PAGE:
Recently, I had shared a very generic comment on several political social media threads, advocating that their should be room for assorted conservative-leaning political views in conservative news outlets and publications. Several staunch (and relatively newly-minted) Trump supporters took this position to mean that the current President’s political position is not good enough for me, and that I am essentially advocating for “resistance” within the party. Indeed, overtime some of these supporters have shifted in their own views from thinking that so long as particular conservative positions were met by the administration and the administration embraced the conservative values and fought off progressive attacks they would be happy to becoming firmly convinced that the positions the current administration takes, the fights its chooses, and the methods at its disposal are the only truly conservative views, positions, and methods that exist, and that anything divergent from these expression is either completely unrealistic or undermining the achievements of administration.
That was quite fascinating, because it revealed a great deal about the mindset of the core of the Republican party apparatus and activists at this particular moment in time. It’s worthwhile to take a moment away from the fora where any exploration of this situation is bound to deteriorate into accusations of fascism, totalitarianism, and so forth, and reflect on this mindset – and whether it may have a point. The issue here, of course, is that at least some of such voices are firmly convinced that all other voices within the conservative movement have failed – first, in substance, many of the leading conservatives considered more “moderate” have been intellectual frauds, not true to conservative values. They may also be political traitors, as likely to aligned with the Democrats as with the right-wingers within their own party. Second, same subset of the Republicans who eschews anything but “Trumpism” at this point as illegitimate and having no place within the party, is concerned that all previous generations of Republicans with other views do not have the fighting skills to respond alternative to the progressive attacks, both in Congress, and throughout the nation.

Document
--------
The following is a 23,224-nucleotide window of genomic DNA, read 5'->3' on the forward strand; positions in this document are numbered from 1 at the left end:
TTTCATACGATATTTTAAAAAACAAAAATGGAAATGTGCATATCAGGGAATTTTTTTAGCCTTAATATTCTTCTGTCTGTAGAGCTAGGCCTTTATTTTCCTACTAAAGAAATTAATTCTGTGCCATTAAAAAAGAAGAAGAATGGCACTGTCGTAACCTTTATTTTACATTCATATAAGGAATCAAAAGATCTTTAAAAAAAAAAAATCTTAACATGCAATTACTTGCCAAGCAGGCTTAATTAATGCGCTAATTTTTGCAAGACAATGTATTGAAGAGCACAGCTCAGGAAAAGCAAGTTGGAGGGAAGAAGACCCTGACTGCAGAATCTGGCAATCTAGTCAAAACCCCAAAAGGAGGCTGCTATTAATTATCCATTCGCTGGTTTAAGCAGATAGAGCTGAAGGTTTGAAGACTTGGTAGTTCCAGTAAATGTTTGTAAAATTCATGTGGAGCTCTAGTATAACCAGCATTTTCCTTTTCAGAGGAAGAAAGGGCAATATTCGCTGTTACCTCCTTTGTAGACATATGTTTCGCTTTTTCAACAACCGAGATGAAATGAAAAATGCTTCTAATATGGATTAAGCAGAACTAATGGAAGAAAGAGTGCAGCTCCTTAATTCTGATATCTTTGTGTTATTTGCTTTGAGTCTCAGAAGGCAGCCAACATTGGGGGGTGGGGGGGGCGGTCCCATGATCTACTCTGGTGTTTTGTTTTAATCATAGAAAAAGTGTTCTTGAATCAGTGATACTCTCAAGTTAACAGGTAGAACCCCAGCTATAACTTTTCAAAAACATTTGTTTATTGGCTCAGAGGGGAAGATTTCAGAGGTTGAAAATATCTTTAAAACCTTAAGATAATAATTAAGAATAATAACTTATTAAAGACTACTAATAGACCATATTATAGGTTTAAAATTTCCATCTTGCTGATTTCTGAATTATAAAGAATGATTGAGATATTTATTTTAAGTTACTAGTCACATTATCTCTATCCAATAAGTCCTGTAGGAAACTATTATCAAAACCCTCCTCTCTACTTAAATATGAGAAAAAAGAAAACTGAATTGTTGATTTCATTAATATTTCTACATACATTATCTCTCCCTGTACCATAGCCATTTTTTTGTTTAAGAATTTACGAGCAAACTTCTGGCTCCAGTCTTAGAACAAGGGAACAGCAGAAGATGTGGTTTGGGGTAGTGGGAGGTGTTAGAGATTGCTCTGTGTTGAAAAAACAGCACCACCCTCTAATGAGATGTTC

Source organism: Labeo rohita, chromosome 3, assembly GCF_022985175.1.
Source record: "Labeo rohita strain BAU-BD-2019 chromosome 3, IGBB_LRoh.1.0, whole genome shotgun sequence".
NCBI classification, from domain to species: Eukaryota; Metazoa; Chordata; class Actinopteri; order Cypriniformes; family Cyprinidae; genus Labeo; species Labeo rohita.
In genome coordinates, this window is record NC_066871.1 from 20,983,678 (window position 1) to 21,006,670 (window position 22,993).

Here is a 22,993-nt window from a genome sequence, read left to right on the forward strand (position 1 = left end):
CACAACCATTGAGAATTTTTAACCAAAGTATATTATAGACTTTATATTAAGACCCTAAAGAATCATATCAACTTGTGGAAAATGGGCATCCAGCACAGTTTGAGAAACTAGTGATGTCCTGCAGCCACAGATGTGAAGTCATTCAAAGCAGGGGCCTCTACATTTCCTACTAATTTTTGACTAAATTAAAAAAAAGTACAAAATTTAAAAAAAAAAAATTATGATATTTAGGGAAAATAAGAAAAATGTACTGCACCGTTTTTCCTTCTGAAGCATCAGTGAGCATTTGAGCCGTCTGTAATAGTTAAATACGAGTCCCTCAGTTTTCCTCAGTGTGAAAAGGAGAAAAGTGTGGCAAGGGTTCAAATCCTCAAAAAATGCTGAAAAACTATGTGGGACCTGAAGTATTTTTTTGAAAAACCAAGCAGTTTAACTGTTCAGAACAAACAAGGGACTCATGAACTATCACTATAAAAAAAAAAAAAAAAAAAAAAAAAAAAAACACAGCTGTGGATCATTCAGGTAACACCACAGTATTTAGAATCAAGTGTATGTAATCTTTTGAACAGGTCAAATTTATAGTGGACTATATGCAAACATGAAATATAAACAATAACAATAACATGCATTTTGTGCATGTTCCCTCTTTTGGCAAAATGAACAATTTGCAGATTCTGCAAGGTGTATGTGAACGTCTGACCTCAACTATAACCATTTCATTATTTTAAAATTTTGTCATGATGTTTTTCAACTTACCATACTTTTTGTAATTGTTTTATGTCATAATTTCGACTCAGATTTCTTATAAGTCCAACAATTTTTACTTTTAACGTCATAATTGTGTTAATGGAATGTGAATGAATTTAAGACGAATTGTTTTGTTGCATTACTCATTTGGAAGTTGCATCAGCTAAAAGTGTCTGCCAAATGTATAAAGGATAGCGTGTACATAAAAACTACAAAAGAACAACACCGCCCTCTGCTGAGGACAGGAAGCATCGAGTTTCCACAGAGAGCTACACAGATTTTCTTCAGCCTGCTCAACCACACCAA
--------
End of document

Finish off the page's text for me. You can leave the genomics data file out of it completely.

As we have discussed, however, culturally, it will take people with both deep knowledge of conservatism and creative response tactics, that go beyond name-calling and outright mockery, to outwit a sprawling and blossoming progressive Cultural Apparatus. The Trumpism proponents, in other words, by focusing on only one type of attack that can be successfully launched, as they see it, are actually limiting their battlefields to the hardcore political realm – where they have already actually lost a few battles, and may be losing more as experienced Republican lawmakers in Congress announce their retirement one after another, with at least some of them hardline and very respected conservatives.
Admittedly, progressive “Resistance”, sophomoric and harmful to the nation as it is, may actually backfire politically in the upcoming elections, as independents, who may have benefited from the administration’s actual policy come out to support the lawmakers that are getting something done. However, Trumpism as an ideology is a rather confused lot. President Trump’s administration has moved on from its initial hard nationalist position towards a traditional Republican administration, at least in the domestic realm, which is what appears to be on everyone’s minds these days. The foreign policy, on the other hand, is a mish-mash, driven as much by inexperience, as by any ideology or foreign policy vision – and has seen abject failures in Afghanistan, Iraq, Syria, and elsewhere. But that is for separate discussion. President Trump himself is swayed by various voices in his administration, and how he is going to be swayed depends on who is there to sway him, as well as on a host of other factors, that may not be replicable with anyone else.
The more interesting question, then, is not whether the Trumpists are right or wrong to welcome or block certain ideas or alternative voices, including, potentially the ones that they know nothing about, because those voices are a reaction to both the failures of pre-Trumpists, and skeptics of the excesses of the movement. The real issue here is who are the Trumpists themselves, what do they actually stand for, and how long will they outlast the end of the Trump administration’s tenure? It is extremely difficult to try to block out other people, when the person you have build your own outlook around does not have his own adherent views on anything, and essentially acts in concert with many of traditional Republicans of various degrees of conservatives.